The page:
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Humphrey Mycology Collection
Special Collections has particularly strong holdings in the field of mycology thanks to the 1969 acquisition of the Drawing of Agaricus muscariusClarence J. Humphrey mycology collection. Dr. Clarence John Humphrey (1882-1970) was a scientist and mycologist specializing in wood-destroying fungi.  In 1969 the University Library acquired his book collection of over 300 titles, including a number of rare 18th and 19th century imprints in Latin, French and German focused on the subjects of botany and fungi.

Dr. Humphrey was one of the first mycologists to work internationally. After joining the U.S. Forest Service and earning a PhD in Botany (University of Wisconsin, 1922), he traveled to the Manila Bureau of Science where from 1926-1934 he was in charge of the mycological and plant pathological work for the Philippines. In 1932 he spent eight months traveling and studying in the famous herbariums of Great Britain, France, Norway, Holland, Germany, and the United States.  Later he returned to the United States and became Regional Pathologist with the Soil Conservation Service at Safford, Arizona.  He moved to Los Angeles in 1938 and worked in the pest control business until his retirement in 1954 at the age of 72.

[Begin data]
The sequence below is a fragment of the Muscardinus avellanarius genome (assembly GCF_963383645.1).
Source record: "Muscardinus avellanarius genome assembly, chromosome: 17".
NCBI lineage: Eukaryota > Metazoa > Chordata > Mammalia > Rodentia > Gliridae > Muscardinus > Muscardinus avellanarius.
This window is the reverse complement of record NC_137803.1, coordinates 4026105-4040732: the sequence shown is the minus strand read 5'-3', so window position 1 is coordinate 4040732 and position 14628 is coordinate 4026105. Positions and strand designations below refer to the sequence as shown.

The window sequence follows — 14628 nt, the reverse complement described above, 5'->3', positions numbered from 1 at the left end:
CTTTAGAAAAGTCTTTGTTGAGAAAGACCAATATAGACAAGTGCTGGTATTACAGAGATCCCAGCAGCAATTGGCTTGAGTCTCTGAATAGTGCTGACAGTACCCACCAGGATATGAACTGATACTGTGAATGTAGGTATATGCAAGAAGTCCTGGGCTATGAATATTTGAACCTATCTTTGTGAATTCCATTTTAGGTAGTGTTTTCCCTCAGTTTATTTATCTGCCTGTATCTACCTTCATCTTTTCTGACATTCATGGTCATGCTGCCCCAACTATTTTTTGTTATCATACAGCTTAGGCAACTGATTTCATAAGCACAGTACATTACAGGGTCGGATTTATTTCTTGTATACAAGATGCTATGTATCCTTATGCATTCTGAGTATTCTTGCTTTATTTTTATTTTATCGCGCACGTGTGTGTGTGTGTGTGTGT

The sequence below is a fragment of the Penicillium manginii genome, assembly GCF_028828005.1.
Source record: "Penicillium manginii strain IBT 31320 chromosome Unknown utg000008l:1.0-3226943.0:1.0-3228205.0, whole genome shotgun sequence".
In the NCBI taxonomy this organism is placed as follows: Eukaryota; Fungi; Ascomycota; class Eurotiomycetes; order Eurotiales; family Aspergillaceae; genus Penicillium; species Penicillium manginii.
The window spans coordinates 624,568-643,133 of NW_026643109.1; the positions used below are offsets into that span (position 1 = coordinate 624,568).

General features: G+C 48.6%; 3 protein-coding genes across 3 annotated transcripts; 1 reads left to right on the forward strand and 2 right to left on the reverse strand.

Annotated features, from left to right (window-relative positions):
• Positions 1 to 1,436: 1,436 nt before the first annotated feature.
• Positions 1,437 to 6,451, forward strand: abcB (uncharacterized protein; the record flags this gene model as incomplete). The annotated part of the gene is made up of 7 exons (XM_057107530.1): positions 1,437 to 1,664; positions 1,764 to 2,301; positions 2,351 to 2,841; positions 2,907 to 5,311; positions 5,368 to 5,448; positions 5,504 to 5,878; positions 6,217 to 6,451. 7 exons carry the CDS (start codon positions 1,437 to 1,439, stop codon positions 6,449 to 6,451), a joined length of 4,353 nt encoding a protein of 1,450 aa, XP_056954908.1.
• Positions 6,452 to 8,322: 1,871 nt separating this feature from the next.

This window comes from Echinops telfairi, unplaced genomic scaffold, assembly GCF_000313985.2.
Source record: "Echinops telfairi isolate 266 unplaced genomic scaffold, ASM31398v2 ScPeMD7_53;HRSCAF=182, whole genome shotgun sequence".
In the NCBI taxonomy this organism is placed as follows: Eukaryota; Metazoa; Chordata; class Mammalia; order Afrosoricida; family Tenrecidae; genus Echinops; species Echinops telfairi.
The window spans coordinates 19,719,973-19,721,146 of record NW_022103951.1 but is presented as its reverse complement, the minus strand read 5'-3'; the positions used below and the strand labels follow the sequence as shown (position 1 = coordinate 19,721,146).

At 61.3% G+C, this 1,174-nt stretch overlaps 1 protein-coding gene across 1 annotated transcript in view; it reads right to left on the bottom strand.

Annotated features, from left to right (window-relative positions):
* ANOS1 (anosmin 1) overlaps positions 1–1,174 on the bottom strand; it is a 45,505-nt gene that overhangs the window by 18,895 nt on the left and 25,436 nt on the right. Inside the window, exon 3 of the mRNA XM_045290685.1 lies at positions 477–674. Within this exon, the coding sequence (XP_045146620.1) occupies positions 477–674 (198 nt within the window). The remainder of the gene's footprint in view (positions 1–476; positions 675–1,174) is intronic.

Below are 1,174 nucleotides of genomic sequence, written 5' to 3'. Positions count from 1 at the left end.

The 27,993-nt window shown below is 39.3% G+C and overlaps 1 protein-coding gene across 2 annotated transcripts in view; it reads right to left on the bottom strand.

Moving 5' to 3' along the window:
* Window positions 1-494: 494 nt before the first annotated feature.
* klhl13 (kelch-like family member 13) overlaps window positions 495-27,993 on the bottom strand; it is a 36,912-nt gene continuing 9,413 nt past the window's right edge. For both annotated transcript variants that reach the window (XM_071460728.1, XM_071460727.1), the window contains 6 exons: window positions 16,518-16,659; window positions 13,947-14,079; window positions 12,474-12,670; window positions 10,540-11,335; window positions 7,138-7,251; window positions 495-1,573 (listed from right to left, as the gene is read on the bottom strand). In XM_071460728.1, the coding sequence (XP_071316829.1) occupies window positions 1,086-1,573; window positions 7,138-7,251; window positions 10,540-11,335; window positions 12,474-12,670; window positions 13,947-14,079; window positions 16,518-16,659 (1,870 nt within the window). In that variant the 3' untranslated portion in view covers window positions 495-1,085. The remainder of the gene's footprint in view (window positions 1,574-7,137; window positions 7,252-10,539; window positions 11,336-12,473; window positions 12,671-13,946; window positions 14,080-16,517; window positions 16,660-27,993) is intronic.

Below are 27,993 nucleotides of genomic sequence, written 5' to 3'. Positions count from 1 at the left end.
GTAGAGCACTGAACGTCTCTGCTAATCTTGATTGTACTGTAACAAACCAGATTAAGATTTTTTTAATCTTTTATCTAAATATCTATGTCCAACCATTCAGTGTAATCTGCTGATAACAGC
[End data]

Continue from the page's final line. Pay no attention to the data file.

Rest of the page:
Color painting of fungi   Plate 9 from:
Kawamura, Seiichi.  Illustrations of Japanese Fungi.  1911.

This work is one of the earliest quality accounts of fungi in Japan and served both scientific and popular interests.  Its many colored plates are strikingly beautiful.  Today, Japanese scientists are among the leaders in advancing mycological research. In Japanese and English.
 
         

Mycology is the branch of botany dealing with fungi.   Originally the word referred to the study of mushrooms, which are among the largest and most dramatic looking fungi. Drawing of reproductive structures of fungiMushrooms have played a role in the religion and beliefs of certain Indian tribes. Although the systematic study of fungi has only been conducted over the last couple of centuries, ancient peoples were well aware of fungi as food, medicine, and poison and they were familiar with the process of biological fermentation such as that occurring in wine production and the baking of leavened bread.

Fungi are both destructive and beneficial, causing disintegration of organic matter and diseases in plants, animals and humans, yet aiding in the making of bread, wines, beers, certain cheeses, and a number of antibiotics.  Fungi have important economic significance as they impact building construction and food production. The great potato famine in Europe during the 1840’s was caused by a fungal disease.  It proved to be a turning point for the study of mycology and prompted an explosion of research on fungi by the western scientific community.  Many of the books in the Humphrey Mycology Collection are early examples of the results of this pioneering research.

 

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